Friday 12 January 2024 - Monocle Minute | Monocle

Friday. 12/1/2024

The Monocle Minute

The Opinion

The then Prince and Princess of Wales in Australia in 1983

Image: Getty Images

Politics / Andrew Mueller

Aussie rules

Australians wanting an Australian head of state will be waiting a while longer. The government of prime minister Anthony Albanese, though committed to an Australian republic, is backing off. The assistant minister for the republic, Matt Thistlethwaite, conceded this week that changing the country’s head of state is “not a priority”.

What Thistlethwaite didn’t say is that it is now politically impossible for this government to make it a priority. Severing Australia’s link with the British Crown would require a yes vote in a referendum and this government recently lost one: the Indigenous Voice to Parliament. Another rejection would punch an unpluggable hole in Albanese’s authority, especially as Australia already held a referendum on becoming a republic in 1999 and just 45 per cent of the country voted yes. (British magazine Private Eye summed the debate up with a cartoon of an Australian peering from beneath his cork-festooned trilby at a ballot, asking whether the Queen was a “bonzer sheila” or “pommy bastard”.) While it is absurd that my country’s head of state is chosen by accident of birth in a foreign castle, it’s unclear whether ditching the monarchy would make any Australian richer, healthier or happier. It also seems that the sleep of my fellow citizens is untroubled by antimonarchist seething.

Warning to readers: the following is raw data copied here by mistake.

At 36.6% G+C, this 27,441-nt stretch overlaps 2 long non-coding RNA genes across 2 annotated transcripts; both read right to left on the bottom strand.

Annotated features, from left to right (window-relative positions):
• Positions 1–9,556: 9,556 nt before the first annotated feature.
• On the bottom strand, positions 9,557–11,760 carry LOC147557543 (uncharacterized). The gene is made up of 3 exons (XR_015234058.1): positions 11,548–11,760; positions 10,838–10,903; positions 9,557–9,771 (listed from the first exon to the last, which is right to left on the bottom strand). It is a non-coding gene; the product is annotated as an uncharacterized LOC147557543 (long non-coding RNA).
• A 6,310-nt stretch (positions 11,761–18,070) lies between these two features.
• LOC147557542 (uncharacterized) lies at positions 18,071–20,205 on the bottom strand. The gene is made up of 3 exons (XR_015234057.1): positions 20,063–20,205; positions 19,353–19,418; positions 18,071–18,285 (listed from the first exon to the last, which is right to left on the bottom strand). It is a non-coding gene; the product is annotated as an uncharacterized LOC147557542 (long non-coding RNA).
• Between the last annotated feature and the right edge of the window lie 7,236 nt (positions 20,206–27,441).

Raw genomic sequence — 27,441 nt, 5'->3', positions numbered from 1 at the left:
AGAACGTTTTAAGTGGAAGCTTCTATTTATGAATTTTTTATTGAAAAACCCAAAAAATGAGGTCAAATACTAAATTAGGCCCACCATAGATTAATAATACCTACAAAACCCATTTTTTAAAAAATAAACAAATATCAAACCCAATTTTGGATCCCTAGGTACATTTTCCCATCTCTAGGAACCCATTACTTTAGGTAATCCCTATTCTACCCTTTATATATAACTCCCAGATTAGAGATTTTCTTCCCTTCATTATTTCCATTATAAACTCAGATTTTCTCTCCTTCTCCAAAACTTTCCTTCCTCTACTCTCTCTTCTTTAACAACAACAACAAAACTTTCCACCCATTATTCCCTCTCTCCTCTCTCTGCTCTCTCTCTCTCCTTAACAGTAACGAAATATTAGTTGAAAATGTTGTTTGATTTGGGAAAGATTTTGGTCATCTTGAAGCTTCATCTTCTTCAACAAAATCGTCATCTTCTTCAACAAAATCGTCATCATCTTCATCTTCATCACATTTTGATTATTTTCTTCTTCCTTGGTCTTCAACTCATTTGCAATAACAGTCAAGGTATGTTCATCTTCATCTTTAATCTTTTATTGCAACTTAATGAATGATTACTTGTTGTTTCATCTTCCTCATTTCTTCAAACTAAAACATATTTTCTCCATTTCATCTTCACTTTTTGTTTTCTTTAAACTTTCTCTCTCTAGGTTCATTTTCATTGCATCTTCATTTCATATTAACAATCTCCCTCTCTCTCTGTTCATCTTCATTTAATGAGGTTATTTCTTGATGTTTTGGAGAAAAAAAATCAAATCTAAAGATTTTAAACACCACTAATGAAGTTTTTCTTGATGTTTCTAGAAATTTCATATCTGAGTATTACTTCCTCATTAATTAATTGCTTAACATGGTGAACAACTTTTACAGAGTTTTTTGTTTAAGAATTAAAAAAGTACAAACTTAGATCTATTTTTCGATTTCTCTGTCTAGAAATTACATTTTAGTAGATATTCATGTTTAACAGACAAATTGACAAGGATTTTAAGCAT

Australia’s media is agog at the imminent prospect of the first Australian-born queen – Tasmania’s own Crown Princess Mary of Denmark (the pedantic might make a case for Queen Susan of the Albanians, Sydney-born wife of King Leka, but she was royalty in exile). A recent YouGov poll suggested that King Charles III, the Prince and Princess of Wales, Princess Anne and Prince Edward were all more popular than any Australian politician, which is probably something that Australian politicians should make a priority.

Andrew Mueller is host of ‘The Foreign Desk’ on Monocle Radio. For more opinion, analysis and insight, subscribe to Monocle today.